When a director’s loan account is overdrawn, a liquidator or administrator will scrutinise historical accounts and invoices and track the company’s money to ensure that proper processes were followed and that financial transactions can be justified.
Even if the company has ‘written off’ the loan, a liquidator or administrator would most probably seek to reverse the write off where the company has received nothing of value in return.
In those circumstances they would ask the director to repay the overdrawn DLA to satisfy creditors.
If the company has fallen upon hard times, it might be that the director has drawn too much out and is unable to repay his/her loan account.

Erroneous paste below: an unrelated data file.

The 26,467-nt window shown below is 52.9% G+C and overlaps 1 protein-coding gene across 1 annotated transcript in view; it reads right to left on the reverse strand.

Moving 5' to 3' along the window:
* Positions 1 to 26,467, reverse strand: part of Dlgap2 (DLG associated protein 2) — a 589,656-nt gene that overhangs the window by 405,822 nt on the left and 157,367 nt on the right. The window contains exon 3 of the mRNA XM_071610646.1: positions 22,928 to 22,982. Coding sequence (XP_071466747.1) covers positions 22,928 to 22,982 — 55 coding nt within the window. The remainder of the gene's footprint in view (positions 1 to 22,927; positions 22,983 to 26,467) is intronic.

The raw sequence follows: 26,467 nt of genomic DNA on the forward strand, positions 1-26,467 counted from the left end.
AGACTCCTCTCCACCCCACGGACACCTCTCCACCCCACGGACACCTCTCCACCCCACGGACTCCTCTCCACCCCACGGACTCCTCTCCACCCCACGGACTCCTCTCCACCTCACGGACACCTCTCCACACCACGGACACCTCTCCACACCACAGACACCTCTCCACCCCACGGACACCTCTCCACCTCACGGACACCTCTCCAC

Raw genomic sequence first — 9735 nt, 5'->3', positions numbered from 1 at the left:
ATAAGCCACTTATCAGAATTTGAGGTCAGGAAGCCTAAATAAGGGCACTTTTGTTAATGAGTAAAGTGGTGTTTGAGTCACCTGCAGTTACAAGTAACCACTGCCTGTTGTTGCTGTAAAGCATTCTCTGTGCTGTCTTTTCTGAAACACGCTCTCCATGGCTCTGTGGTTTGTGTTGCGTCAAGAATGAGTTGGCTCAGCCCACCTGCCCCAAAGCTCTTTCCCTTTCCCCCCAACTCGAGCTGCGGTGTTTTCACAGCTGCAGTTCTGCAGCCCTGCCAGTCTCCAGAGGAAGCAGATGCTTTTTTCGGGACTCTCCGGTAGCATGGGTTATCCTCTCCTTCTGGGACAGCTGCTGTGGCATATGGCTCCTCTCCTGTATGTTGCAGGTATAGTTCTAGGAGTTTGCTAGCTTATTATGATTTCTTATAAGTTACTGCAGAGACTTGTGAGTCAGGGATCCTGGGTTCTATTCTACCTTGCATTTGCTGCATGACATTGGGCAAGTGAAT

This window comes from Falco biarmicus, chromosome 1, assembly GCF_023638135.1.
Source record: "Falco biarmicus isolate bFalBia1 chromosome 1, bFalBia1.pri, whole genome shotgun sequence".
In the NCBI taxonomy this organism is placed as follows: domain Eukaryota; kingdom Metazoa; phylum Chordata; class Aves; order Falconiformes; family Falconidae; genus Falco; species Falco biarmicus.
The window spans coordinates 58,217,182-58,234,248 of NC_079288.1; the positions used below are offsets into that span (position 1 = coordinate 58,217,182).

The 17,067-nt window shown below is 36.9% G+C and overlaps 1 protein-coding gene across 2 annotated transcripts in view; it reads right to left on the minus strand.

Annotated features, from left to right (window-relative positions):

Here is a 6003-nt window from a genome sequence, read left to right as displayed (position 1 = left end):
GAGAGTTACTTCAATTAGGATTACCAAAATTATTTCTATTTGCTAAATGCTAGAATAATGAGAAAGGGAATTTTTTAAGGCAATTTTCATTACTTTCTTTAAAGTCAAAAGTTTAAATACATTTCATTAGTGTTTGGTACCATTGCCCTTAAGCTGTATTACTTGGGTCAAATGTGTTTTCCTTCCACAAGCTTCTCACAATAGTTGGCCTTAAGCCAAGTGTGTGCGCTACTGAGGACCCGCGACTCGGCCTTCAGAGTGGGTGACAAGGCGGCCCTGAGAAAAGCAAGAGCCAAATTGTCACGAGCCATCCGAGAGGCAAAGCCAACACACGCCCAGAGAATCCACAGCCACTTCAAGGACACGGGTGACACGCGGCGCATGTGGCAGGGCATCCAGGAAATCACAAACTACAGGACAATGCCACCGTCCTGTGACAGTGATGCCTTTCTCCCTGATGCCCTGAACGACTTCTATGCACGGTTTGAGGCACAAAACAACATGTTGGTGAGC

It is unrealistic to expect the liquidator or administrator to write off the DLA as it is an asset of the company that can be realised for the benefit of creditors.
The director will have to repay the loan out of their own pocket, or find a way of raising the money to do so.
There might be legitimate ways to reduce the amount owed to the company and thus reduce your personal liability; for example, you may have reasonable claims for expenses.
Overdrawn DLAs can occasionally be written off if the value of the loan is deemed insignificant by a liquidator or administrator and the director provides full financial disclosure to demonstrate that he/she is unable to repay it.
If the overdrawn DLA is written off, either by the company or by the liquidator/administrator, the amount will be treated as if it were a dividend.
HMRC would, therefore, look to recover the income tax payable on that dividend from the director who benefited.